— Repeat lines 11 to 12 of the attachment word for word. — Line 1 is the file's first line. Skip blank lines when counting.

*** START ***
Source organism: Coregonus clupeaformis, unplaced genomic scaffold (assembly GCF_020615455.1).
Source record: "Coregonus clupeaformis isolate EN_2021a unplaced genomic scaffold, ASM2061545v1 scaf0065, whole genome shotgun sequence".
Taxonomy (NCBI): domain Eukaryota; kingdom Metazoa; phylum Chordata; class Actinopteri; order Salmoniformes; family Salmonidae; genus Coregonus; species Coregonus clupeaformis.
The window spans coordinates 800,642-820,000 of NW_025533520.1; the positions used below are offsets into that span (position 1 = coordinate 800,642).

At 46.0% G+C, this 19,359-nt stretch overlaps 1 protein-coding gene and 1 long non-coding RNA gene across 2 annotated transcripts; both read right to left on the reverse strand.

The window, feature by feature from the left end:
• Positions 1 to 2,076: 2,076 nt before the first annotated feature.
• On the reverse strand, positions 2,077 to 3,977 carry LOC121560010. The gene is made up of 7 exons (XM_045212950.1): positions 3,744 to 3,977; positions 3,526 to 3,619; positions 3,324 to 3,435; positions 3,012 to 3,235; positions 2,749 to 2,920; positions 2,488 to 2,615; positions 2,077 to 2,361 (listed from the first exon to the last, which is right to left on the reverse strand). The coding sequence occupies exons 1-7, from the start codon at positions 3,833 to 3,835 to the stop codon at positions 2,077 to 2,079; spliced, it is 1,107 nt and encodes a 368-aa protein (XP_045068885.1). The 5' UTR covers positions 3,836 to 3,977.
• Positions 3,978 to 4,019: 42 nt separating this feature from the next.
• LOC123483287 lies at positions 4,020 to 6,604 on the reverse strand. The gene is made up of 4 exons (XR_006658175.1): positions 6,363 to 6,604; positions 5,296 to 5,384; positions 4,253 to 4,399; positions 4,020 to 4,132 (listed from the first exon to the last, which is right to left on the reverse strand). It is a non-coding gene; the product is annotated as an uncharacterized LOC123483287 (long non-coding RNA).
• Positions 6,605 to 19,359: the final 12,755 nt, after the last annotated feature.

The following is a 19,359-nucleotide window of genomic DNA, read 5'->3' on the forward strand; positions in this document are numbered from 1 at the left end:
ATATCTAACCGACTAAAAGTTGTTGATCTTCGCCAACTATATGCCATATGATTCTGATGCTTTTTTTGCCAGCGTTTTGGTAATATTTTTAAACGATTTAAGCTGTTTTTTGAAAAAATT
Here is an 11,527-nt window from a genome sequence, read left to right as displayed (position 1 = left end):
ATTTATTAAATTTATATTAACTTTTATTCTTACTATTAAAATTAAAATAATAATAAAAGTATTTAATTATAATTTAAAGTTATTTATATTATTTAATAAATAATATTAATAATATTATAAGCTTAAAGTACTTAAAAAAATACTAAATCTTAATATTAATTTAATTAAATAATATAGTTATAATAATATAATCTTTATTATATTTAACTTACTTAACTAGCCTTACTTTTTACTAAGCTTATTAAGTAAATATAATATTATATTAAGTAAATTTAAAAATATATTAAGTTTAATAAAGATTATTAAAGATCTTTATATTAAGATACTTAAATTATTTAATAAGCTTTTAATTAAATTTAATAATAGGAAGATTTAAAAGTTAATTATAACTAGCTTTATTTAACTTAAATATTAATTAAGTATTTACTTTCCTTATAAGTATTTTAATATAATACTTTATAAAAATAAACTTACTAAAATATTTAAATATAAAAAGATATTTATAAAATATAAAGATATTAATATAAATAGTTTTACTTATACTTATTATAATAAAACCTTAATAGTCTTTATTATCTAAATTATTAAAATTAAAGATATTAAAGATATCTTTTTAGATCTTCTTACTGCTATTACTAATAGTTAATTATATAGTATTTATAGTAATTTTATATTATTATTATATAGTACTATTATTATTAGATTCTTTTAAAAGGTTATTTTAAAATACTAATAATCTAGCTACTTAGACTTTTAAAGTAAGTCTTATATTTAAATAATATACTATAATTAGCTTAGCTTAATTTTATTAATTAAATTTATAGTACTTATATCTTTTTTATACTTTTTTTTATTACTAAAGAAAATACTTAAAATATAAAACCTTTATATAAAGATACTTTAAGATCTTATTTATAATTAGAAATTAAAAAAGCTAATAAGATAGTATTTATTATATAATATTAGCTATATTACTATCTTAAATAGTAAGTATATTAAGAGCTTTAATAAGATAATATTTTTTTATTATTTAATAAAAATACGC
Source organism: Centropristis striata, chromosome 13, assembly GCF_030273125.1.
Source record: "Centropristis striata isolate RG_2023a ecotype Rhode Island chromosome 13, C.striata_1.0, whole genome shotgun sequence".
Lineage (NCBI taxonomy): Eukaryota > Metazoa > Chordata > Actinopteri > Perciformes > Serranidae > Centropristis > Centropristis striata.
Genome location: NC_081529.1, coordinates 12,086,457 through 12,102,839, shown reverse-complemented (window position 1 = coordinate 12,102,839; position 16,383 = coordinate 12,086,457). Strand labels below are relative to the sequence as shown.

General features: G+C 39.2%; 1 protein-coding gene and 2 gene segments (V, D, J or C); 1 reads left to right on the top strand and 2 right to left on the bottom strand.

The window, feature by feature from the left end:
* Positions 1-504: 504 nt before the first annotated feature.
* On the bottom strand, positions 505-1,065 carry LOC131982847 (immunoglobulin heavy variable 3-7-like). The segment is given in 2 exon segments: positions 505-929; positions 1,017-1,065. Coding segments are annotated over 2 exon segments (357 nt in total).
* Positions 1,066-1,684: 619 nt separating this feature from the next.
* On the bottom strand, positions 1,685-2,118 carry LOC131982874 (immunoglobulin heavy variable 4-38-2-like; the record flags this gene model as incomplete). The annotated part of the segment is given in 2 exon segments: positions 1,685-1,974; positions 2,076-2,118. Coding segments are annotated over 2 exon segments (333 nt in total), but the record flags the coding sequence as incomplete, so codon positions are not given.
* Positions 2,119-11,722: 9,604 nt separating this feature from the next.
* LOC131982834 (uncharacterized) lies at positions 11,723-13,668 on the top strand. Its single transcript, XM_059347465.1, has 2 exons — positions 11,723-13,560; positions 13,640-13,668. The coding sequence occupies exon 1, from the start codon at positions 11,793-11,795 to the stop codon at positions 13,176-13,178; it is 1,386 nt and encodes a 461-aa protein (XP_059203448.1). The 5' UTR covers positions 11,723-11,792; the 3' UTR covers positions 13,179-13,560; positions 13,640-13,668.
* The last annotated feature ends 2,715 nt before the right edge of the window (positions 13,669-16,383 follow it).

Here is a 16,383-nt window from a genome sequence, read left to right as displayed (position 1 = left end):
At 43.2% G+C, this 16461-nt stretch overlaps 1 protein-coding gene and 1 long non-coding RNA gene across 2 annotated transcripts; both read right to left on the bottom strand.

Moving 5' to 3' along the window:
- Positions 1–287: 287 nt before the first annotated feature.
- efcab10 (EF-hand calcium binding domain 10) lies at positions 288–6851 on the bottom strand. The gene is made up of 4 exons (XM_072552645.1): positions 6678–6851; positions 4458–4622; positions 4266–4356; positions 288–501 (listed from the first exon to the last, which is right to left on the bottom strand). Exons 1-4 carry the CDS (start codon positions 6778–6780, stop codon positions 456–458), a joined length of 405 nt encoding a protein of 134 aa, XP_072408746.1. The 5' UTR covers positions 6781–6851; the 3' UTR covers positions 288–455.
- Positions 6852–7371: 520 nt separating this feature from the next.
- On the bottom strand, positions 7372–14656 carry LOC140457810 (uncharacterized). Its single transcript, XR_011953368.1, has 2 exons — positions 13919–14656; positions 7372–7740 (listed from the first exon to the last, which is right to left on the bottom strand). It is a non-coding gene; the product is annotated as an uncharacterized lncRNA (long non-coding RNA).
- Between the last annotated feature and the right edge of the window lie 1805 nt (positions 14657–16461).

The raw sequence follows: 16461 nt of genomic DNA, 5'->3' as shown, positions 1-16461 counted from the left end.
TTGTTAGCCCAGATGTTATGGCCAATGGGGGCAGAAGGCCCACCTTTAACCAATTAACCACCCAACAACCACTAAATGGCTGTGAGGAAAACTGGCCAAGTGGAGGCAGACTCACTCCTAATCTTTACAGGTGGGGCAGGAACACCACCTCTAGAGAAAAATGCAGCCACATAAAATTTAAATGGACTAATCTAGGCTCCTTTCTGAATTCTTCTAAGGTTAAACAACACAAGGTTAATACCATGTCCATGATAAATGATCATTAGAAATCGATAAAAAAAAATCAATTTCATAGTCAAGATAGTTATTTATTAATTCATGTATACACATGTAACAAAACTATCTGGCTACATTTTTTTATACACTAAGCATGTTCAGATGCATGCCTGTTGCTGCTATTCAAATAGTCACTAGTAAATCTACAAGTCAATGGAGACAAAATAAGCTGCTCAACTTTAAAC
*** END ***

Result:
• Positions 6,605 to 19,359: the final 12,755 nt, after the last annotated feature.

The following is a 19,359-nucleotide window of genomic DNA, read 5'->3' on the forward strand; positions in this document are numbered from 1 at the left end: